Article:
Heading into the final 35kilometres of the stage, the three leaders still had three minutes on the peloton with the climb up to Forcella Mostaccin on the horizon. With gradients of up to 16% more teams, including ORICA-GreenEDGE, were gathering at the front of the bunch as the chase intensified ahead of the climb.
A mass pile up in the last third of the peloton occurred with 27kilometres to go. The crash involved Caleb Ewan and Luka Mezgec for ORICA-GreenEDGE with neither suffering serious injury but Ewan did need a bike change. The crash happened just before the start of the climb to Forcella Mostaccin and the peloton split heavily as a result.
As expected, the breakaway began to fall apart on the first ramps of the climb, a select group of favourites including Chaves and Howson had accelerated away from the reduced peloton and were closing in on the dysfunctional trio of leaders.
The Chaves group passed what was left of the breakaway with 19kilometres left to race and immediately attacks began to spring from the group of favourites with Carlos Betancur (Movistar) the first to test the waters.
The group began to split as a result of these attacks with Chaves, Vincenzo Nibali (Astana), Alejandro Valverde (Movistar) and the pink jersey of Bob Jungels (Etixx-Quickstep) among those left at the head of the race.
Fast and technical rolling roads dotted the approach to the finish with Nibali attempting to take advantage of the terrain with a fast attack on the descent from Forcella Mostaccin that was followed closely by Chaves and Valverde.
The trio were caught by the Jungels group one or two kilometres later as the road started to climb again. Andry Amador (Movistar) attacked and was followed instantly by Jungels with the duo developing a ten second gap on the Chaves group with only eight kilometres to go.
Jungels and Amador were working together when Ulissi bridged across with five kilometres to go and the trio sped away towards the finish with the Chaves/Howson group only ten seconds behind. Howson’s work on the front of the group in the final kilometres were key in controlling the advantage of the Jungels group and the young Australian did not disappoint.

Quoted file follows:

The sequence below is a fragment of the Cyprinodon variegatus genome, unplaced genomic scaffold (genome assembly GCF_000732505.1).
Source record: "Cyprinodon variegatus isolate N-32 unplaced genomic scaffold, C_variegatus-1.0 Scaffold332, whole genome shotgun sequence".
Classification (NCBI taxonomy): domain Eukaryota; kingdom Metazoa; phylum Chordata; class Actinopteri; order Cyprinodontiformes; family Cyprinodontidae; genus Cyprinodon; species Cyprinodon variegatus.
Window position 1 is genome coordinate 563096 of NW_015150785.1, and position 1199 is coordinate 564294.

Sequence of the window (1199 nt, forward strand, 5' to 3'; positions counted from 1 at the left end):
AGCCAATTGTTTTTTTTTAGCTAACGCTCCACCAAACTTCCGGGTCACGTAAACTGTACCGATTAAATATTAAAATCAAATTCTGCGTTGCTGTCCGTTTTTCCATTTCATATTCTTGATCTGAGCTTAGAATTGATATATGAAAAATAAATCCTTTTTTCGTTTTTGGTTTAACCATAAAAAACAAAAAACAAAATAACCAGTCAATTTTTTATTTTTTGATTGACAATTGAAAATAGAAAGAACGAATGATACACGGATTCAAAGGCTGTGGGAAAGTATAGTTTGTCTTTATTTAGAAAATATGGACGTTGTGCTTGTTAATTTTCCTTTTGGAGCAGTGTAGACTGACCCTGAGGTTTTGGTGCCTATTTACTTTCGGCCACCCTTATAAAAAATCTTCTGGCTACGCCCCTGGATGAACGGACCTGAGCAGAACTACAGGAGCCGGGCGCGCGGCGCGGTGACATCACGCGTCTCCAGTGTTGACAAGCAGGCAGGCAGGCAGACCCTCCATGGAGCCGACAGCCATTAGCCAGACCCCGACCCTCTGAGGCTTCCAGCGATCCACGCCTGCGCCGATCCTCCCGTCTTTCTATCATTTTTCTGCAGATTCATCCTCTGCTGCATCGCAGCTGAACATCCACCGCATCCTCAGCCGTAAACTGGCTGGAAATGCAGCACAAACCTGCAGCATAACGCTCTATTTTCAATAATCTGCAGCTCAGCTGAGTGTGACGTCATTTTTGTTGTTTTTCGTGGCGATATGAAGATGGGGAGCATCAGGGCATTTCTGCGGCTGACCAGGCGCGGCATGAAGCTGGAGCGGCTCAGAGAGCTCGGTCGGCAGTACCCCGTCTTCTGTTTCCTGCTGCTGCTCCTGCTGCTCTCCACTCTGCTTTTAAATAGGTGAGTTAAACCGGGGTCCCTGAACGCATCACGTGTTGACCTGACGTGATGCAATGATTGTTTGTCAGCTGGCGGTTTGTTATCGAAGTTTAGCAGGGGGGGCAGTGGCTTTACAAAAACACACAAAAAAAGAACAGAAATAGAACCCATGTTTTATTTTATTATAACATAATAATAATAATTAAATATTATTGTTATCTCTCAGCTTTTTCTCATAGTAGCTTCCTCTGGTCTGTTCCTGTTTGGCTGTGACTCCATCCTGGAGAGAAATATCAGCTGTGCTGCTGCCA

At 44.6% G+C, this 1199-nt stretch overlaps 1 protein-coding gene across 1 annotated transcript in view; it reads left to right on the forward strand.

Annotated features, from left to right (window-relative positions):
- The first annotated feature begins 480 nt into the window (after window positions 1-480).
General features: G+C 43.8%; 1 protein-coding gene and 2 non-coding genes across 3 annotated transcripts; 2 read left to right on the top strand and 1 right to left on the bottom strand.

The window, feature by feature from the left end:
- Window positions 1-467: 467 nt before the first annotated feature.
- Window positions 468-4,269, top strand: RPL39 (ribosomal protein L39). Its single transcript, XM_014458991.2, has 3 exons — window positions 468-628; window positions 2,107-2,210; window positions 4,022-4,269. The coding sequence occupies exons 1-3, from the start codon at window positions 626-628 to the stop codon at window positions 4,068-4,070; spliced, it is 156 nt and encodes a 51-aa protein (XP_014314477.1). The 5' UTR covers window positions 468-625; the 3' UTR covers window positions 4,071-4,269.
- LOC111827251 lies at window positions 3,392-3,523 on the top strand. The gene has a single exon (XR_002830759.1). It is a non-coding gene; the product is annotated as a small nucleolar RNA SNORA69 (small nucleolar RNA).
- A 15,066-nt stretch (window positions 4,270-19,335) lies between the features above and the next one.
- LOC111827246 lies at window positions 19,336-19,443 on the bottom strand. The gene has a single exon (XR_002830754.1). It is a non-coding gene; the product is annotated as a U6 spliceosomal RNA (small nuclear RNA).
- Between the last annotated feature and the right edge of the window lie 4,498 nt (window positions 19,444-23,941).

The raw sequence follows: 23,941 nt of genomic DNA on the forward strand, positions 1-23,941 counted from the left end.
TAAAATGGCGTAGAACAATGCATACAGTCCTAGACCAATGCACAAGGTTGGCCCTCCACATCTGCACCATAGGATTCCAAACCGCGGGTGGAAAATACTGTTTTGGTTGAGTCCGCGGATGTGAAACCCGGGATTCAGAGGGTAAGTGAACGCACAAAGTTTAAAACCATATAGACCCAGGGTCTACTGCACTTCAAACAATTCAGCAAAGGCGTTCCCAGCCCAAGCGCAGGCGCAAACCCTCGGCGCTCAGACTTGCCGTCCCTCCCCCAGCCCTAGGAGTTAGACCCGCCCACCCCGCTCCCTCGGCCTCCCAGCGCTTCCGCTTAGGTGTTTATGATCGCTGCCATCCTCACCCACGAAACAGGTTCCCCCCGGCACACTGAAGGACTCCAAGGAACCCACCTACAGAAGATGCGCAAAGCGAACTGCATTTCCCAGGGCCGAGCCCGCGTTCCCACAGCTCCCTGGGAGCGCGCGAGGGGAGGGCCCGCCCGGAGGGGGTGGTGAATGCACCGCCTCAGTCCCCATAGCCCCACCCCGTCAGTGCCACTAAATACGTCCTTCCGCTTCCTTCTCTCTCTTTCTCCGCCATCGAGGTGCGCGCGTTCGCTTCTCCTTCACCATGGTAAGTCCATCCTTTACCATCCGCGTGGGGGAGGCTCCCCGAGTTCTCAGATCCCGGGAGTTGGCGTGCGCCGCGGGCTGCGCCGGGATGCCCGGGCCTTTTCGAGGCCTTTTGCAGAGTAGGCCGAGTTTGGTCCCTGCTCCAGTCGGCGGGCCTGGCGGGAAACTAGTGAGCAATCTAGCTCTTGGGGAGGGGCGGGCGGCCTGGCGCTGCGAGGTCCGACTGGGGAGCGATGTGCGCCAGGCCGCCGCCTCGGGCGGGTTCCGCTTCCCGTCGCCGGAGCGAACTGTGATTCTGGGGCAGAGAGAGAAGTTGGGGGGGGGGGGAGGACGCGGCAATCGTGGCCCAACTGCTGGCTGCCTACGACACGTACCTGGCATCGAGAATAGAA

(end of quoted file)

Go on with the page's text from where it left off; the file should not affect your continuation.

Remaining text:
Ulissi won the stage from a three up sprint to the line, getting the better of Amador and Jungels with Chaves, Niabali and Valverde all finishing together a few metres further back. Chaves moves up to eighth on the general classification going into tomorrow's stage 12.
The 12th stage takes place tomorrow and covers 182kilometres on completely flat roads from Noale to Bibione which are both small municipalities of the famous port city of Venice in the north eastern corner of Italy. Winds may play a part in the race but it will more than likely be a day for the sprinters.
Giro d’Italia stage eleven results:
1. Diego Ulissi (Lampre-Merida) 04:56:32
2. Andrey Amador (Movistar) ST
3. Bob Jungels (Etixx-Quickstep) ST
19. Esteban Chaves (ORICA-GreenEDGE) 00:00:13
General classification after stage eleven:
1. Bob Jungels (Etixx-Quickstep) 45:16:20
2. Alejandro Valverde (Movistar) 00:00:23
3. Andrey Amador (Movistar) 00:01:07
8. Esteban Chaves (ORICA-GreenEDGE) 00:02:43